Submitted to: International Symposium on Biological Control of Weeds
Publication Type: Abstract Only
Publication Acceptance Date: 10/15/2002
Publication Date: 4/27/2003
Citation: Zhang, W., Sulz, M., Mykitiek, T., Li, X., Yanke, J.L., Kong, H.N., Buyer, J.S., Blackwood, C.B., Lydon, J. 2003. A canadian strain of psuedomonas sp. causes white-color disease of canada thistle. International Symposium on Biological Control of Weeds. Interpretive Summary:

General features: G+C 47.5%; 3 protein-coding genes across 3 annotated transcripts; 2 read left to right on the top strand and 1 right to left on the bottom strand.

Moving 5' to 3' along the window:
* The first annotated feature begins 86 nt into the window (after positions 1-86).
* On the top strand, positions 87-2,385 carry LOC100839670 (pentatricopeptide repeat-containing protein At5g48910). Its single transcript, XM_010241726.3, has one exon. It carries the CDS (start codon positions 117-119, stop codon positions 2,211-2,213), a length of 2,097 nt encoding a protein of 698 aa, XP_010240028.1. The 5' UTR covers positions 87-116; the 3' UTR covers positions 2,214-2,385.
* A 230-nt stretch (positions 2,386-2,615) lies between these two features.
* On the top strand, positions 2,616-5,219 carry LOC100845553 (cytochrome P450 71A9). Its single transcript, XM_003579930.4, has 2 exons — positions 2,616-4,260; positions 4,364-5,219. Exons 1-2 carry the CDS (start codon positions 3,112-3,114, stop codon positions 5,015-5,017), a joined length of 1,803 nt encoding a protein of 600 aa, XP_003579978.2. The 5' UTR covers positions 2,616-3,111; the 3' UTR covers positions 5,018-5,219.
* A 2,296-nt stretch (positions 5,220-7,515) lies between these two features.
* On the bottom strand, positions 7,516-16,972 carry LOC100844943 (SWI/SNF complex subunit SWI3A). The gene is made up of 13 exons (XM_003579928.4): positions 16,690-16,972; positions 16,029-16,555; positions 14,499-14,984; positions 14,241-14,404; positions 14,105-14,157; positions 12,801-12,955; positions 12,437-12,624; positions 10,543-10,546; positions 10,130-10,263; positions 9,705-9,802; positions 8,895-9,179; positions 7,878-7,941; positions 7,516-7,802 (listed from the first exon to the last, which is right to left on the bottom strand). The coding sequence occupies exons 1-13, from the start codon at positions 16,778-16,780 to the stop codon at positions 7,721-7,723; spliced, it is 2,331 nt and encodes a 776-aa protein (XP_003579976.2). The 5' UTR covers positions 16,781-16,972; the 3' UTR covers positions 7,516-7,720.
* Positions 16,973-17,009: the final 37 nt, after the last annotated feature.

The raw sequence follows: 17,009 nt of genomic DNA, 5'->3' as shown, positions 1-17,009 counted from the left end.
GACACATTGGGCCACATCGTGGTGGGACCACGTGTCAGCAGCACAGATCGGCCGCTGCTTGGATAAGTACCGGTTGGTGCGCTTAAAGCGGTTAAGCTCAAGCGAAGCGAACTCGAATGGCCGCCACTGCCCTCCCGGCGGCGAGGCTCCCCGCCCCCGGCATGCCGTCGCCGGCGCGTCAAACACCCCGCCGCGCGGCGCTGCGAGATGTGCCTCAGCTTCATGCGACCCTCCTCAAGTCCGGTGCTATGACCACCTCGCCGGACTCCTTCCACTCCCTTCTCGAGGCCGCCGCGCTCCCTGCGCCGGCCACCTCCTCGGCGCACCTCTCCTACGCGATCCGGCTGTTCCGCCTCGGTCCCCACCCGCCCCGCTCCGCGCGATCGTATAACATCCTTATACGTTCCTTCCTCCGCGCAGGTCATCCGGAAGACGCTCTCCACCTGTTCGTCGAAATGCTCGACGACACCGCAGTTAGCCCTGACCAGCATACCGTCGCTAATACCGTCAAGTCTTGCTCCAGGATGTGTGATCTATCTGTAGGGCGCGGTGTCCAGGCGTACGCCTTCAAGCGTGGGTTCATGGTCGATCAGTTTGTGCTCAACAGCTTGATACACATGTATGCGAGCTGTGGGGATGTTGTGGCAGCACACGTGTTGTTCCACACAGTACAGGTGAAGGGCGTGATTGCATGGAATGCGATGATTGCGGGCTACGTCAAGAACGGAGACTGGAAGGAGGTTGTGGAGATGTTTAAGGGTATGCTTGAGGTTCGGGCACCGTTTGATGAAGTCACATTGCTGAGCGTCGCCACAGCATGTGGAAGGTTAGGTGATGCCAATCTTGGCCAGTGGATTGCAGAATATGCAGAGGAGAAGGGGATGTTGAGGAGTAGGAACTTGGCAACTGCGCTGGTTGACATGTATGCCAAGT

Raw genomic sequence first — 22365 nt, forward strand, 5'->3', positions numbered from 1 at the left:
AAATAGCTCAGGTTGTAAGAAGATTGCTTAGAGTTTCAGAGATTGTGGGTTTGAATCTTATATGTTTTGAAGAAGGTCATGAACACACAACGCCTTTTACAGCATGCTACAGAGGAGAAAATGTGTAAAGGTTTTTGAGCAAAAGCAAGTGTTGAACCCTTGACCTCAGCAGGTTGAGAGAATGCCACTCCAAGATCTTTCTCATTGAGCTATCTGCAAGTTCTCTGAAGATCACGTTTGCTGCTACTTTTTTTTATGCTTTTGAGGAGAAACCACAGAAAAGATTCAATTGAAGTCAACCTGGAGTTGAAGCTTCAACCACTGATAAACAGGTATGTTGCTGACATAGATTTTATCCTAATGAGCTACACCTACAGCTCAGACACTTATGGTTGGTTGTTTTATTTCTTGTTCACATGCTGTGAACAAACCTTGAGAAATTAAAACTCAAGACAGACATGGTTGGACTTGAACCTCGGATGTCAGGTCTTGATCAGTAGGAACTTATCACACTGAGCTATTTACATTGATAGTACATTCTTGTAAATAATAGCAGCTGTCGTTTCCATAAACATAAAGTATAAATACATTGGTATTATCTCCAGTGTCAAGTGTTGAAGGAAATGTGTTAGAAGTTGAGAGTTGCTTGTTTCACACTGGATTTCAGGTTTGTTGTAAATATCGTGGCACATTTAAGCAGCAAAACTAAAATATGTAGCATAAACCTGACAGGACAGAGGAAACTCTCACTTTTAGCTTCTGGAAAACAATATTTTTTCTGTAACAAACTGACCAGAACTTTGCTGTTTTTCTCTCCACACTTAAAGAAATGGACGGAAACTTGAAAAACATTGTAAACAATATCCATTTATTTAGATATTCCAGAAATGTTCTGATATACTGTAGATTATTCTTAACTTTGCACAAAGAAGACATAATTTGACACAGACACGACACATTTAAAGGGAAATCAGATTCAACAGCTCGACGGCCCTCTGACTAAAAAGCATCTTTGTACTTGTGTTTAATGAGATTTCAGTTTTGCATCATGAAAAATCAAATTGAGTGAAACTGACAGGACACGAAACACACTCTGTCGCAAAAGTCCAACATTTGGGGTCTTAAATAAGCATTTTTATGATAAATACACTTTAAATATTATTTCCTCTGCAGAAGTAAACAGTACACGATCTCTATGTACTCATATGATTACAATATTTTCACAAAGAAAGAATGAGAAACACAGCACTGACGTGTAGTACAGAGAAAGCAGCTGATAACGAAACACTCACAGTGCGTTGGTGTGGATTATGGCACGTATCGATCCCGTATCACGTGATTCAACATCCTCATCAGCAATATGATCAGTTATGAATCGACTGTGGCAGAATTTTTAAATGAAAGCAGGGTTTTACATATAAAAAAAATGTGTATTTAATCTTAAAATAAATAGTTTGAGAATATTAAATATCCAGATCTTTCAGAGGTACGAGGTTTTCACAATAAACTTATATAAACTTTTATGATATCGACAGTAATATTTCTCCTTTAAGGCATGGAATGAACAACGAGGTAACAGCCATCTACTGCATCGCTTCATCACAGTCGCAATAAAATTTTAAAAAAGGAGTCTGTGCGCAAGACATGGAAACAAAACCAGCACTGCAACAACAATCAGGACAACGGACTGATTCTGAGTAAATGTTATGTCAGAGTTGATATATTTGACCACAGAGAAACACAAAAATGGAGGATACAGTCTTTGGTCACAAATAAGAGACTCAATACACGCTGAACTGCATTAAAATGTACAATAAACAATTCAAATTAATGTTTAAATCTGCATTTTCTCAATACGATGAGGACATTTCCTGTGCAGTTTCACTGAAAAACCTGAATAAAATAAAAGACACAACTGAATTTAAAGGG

Technical Abstract: Patches of white-colored Canada thistle (Cirsium arvense) plants were recently found on roadsides, pastures, and market gardens in Devon, Mulhurst, Stony Plain, and Edmonton, Alberta, Canada. The diseased plants showed apical chlorosis, sometimes with dark and necrotic leaf spots. These symptoms were also associated with stunted growth, fewer shoots, inhibition of flowering, and/or sterility. A total of 101 bacterial strains were isolated from the leaves, stems, and flowers of white-colored Canada thistle plants. A bacterial species (one strain designated CT99B016C) was consistently isolated from diseased plants and was found to produce similar symptoms on Canada thistle under both greenhouse and field conditions. The organism was reisolated from inoculated, diseased plants, thereby fulfilling Koch's postulates. The disease severity of Canada thistle caused by CT99B016C was not affected by the relative humidity in the air, but was increased by the supplement of dew. The optimal bacterial cell concentration to achieve maximum disease was within the range of 108 ¿ 109 cfu/ml, while the optimal surfactant concentration was 0.15-0.3% Silwet L-77â. The CT99B016C strain also caused severe disease of annual and spiny sowthistle (Sonchus oleraceus and S. asper) and dandelion (Taraxacum officinale). The disease severity on these two weed species was even greater than that on Canada thistle. Results of biochemical and nutritional tests and fatty acid analysis clearly placed the CT99B016C strain within the P. syringae group, however, these determinants were not significant enough to separate the P. syringae strains at the pathovar level. Thus, the exact pathovar identification of CT99B016C remains to be determined. Attempts to characterize CT99B016C at the pathovar level using DNA analysis are in progress.